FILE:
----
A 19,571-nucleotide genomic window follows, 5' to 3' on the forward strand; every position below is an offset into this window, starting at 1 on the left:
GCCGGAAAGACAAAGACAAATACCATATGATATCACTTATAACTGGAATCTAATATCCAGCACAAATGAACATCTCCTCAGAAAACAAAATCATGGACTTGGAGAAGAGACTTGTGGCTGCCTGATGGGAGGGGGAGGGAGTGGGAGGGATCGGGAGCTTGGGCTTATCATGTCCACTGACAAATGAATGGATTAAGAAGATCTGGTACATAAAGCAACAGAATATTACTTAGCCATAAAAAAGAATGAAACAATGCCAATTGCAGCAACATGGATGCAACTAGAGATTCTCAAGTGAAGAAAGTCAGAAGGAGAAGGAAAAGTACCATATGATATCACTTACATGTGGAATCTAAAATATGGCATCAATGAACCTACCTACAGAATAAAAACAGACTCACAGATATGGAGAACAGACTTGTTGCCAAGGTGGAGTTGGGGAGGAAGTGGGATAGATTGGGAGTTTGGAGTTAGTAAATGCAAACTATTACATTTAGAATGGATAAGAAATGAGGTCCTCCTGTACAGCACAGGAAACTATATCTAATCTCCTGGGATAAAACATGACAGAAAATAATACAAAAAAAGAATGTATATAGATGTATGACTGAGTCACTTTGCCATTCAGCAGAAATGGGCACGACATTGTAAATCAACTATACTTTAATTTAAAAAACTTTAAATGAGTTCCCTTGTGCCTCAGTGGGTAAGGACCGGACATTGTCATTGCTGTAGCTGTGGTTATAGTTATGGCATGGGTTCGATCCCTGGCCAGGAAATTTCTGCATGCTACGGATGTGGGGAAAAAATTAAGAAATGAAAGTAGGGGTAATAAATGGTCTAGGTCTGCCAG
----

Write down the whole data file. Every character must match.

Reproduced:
A 19,571-nucleotide genomic window follows, 5' to 3' on the forward strand; every position below is an offset into this window, starting at 1 on the left:
GCCGGAAAGACAAAGACAAATACCATATGATATCACTTATAACTGGAATCTAATATCCAGCACAAATGAACATCTCCTCAGAAAACAAAATCATGGACTTGGAGAAGAGACTTGTGGCTGCCTGATGGGAGGGGGAGGGAGTGGGAGGGATCGGGAGCTTGGGCTTATCATGTCCACTGACAAATGAATGGATTAAGAAGATCTGGTACATAAAGCAACAGAATATTACTTAGCCATAAAAAAGAATGAAACAATGCCAATTGCAGCAACATGGATGCAACTAGAGATTCTCAAGTGAAGAAAGTCAGAAGGAGAAGGAAAAGTACCATATGATATCACTTACATGTGGAATCTAAAATATGGCATCAATGAACCTACCTACAGAATAAAAACAGACTCACAGATATGGAGAACAGACTTGTTGCCAAGGTGGAGTTGGGGAGGAAGTGGGATAGATTGGGAGTTTGGAGTTAGTAAATGCAAACTATTACATTTAGAATGGATAAGAAATGAGGTCCTCCTGTACAGCACAGGAAACTATATCTAATCTCCTGGGATAAAACATGACAGAAAATAATACAAAAAAAGAATGTATATAGATGTATGACTGAGTCACTTTGCCATTCAGCAGAAATGGGCACGACATTGTAAATCAACTATACTTTAATTTAAAAAACTTTAAATGAGTTCCCTTGTGCCTCAGTGGGTAAGGACCGGACATTGTCATTGCTGTAGCTGTGGTTATAGTTATGGCATGGGTTCGATCCCTGGCCAGGAAATTTCTGCATGCTACGGATGTGGGGAAAAAATTAAGAAATGAAAGTAGGGGTAATAAATGGTCTAGGTCTGCCAG